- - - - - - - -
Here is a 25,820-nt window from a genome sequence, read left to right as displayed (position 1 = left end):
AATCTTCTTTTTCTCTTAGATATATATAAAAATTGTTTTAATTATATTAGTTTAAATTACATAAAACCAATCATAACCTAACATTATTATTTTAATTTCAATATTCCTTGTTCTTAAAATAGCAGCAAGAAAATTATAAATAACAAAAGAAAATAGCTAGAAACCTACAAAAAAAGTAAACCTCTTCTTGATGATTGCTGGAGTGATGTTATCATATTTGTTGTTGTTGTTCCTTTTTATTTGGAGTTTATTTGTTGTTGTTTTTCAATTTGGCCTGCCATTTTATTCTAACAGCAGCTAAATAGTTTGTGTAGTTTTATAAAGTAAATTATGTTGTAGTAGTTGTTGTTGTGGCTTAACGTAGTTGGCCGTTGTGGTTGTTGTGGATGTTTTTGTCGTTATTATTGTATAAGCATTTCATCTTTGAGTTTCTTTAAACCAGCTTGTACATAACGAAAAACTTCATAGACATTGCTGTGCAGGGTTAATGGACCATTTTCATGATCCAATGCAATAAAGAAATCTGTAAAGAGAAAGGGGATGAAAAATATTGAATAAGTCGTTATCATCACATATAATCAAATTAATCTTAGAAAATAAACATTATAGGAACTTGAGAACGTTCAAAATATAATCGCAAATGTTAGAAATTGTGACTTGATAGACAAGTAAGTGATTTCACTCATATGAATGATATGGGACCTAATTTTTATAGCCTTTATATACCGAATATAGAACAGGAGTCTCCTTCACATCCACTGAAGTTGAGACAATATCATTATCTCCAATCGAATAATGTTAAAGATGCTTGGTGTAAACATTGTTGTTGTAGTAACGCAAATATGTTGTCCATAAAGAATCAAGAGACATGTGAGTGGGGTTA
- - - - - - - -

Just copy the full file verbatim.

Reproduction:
Here is a 25,820-nt window from a genome sequence, read left to right as displayed (position 1 = left end):
AATCTTCTTTTTCTCTTAGATATATATAAAAATTGTTTTAATTATATTAGTTTAAATTACATAAAACCAATCATAACCTAACATTATTATTTTAATTTCAATATTCCTTGTTCTTAAAATAGCAGCAAGAAAATTATAAATAACAAAAGAAAATAGCTAGAAACCTACAAAAAAAGTAAACCTCTTCTTGATGATTGCTGGAGTGATGTTATCATATTTGTTGTTGTTGTTCCTTTTTATTTGGAGTTTATTTGTTGTTGTTTTTCAATTTGGCCTGCCATTTTATTCTAACAGCAGCTAAATAGTTTGTGTAGTTTTATAAAGTAAATTATGTTGTAGTAGTTGTTGTTGTGGCTTAACGTAGTTGGCCGTTGTGGTTGTTGTGGATGTTTTTGTCGTTATTATTGTATAAGCATTTCATCTTTGAGTTTCTTTAAACCAGCTTGTACATAACGAAAAACTTCATAGACATTGCTGTGCAGGGTTAATGGACCATTTTCATGATCCAATGCAATAAAGAAATCTGTAAAGAGAAAGGGGATGAAAAATATTGAATAAGTCGTTATCATCACATATAATCAAATTAATCTTAGAAAATAAACATTATAGGAACTTGAGAACGTTCAAAATATAATCGCAAATGTTAGAAATTGTGACTTGATAGACAAGTAAGTGATTTCACTCATATGAATGATATGGGACCTAATTTTTATAGCCTTTATATACCGAATATAGAACAGGAGTCTCCTTCACATCCACTGAAGTTGAGACAATATCATTATCTCCAATCGAATAATGTTAAAGATGCTTGGTGTAAACATTGTTGTTGTAGTAACGCAAATATGTTGTCCATAAAGAATCAAGAGACATGTGAGTGGGGTTA